Facility physical protection. In addition to actual victims, a large number of asymptomatic, possibly exposed individuals (often referred to as “worried well”) may also present for care, and this additional workload must be anticipated. As was seen in the Tokyo sarin event, these individuals may rapidly overrun the facility and may indeed pose a threat to continued operations (Matsui, Ohbu, and Yamashina 1996).

Evacuation. Released agents may remain airborne for a significant period of time. If the facility is downwind from the site of release, provisions must be established to rapidly decide if evacuation of patients, staff, and visitors is necessary. Transportation assets and receiving facilities must be identified. The establishment of alternate treatment facilities, until such time as environmental surety has been established, should also be included.

Shelter-in-place. When sufficient time to evacuate the facility is not available, expedient shelter-in-place provisions must be developed. Policies concerning securing of ventilation systems, internal movement of patients, and provision of PPE to critical facility personnel must be addressed. Sheltering-in-place can be accomplished horizontally (movement along the same level or floor into an area of the facility away from risk) or vertically (movement to higher or lower floors to escape threats where damage has occurred or where height is an issue, such as in flooding, fire, or high winds).

Detection. Detection is one of the weak links in the chain of emergency management and response. Most biological agents will not produce immediate symptoms, many chemical agents have delayed presentations, and, short of massive radiation doses, weeks may pass before those exposed may feel ill. Detection may occur through trend analysis if done in a near-real-time fashion through syndromic surveillance. Syndromic surveillance is a public health epidemiological process of collecting and analyzing patient data based on predetermined signs and symptoms, referred to as a syndrome. The goal of this analysis is to identify abnormal changes or trends in the numbers of patients presenting at portals of entry to the healthcare system. However, this must occur prior to the diseases that cause these syndromes progressing to the point of fatalities or severe morbidity, so that preventive and treatment measures may be instituted early in the course of the outbreak. Detection may also occur clinically or through laboratory analysis. The EOP should identify detection methods used and the procedures to be followed should an event be suspected.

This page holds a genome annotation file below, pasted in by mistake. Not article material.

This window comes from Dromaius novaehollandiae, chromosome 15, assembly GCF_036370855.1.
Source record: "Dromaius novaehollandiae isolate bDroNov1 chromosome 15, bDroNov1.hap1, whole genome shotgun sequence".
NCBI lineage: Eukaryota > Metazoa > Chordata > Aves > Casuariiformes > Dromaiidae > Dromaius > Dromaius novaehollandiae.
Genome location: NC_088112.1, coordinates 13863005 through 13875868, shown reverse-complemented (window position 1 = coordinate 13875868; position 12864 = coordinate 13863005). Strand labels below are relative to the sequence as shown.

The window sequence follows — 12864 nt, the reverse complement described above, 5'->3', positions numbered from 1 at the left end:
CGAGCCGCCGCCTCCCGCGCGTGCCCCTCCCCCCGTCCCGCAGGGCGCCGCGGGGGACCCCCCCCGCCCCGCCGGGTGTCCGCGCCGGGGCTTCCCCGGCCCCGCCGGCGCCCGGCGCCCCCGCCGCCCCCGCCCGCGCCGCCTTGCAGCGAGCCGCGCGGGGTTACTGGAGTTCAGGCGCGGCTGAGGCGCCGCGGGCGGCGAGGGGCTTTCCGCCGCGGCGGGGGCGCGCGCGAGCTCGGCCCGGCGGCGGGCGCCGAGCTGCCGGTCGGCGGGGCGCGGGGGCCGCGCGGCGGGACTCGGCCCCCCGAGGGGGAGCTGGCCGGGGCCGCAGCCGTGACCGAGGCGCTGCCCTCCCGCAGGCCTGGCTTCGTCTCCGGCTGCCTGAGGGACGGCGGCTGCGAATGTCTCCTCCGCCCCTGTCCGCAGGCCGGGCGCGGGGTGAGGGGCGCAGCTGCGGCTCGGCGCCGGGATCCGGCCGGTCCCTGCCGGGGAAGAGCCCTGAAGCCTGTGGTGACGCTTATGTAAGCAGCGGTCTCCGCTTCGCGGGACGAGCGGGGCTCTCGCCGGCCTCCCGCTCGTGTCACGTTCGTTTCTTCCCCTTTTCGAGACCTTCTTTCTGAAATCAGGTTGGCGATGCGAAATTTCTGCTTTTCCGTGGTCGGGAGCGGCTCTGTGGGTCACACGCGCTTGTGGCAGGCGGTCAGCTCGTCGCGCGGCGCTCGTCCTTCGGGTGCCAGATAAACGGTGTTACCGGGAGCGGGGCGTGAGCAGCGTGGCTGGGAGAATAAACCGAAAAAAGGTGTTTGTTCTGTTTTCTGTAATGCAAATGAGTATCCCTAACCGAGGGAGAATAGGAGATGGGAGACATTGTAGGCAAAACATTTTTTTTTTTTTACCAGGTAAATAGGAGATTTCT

Identification. Separate from detection, identification of agents that produce similar clinical syndromes or effects but have different treatment and protection regimens is a critical capability. Because most hospital laboratories do not have these sophisticated testing capabilities, methods of linking to CDCs Laboratory Response Network must be included in EOPs.